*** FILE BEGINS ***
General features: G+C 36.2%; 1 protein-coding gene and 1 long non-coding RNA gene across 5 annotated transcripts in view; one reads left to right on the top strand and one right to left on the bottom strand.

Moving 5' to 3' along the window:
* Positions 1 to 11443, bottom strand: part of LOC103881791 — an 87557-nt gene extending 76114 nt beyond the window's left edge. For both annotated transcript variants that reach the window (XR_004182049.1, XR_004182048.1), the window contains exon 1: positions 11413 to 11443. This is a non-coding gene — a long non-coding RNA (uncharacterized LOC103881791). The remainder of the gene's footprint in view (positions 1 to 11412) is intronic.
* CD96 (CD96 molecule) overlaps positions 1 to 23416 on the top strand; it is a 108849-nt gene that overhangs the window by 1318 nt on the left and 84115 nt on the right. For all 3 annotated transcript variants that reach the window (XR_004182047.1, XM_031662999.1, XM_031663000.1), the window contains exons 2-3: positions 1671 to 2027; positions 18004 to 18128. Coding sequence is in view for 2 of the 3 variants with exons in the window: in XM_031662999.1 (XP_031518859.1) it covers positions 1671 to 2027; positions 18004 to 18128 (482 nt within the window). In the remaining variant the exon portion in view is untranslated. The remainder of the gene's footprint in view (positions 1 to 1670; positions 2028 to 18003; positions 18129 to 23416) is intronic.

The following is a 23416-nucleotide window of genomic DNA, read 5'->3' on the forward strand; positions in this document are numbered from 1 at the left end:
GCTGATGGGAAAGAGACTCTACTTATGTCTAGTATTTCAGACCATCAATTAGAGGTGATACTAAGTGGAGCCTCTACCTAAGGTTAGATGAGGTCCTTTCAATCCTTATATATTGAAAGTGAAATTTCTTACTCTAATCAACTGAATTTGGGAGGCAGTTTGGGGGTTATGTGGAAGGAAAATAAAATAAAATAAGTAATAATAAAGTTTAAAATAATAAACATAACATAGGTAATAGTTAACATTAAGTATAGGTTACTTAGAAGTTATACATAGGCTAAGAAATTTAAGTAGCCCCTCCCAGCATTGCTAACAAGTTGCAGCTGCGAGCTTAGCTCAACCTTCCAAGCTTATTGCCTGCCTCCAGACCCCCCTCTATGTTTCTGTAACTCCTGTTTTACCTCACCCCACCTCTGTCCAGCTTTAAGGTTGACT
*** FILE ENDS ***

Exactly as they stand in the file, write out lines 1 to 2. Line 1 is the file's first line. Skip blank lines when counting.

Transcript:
General features: G+C 36.2%; 1 protein-coding gene and 1 long non-coding RNA gene across 5 annotated transcripts in view; one reads left to right on the top strand and one right to left on the bottom strand.

Moving 5' to 3' along the window: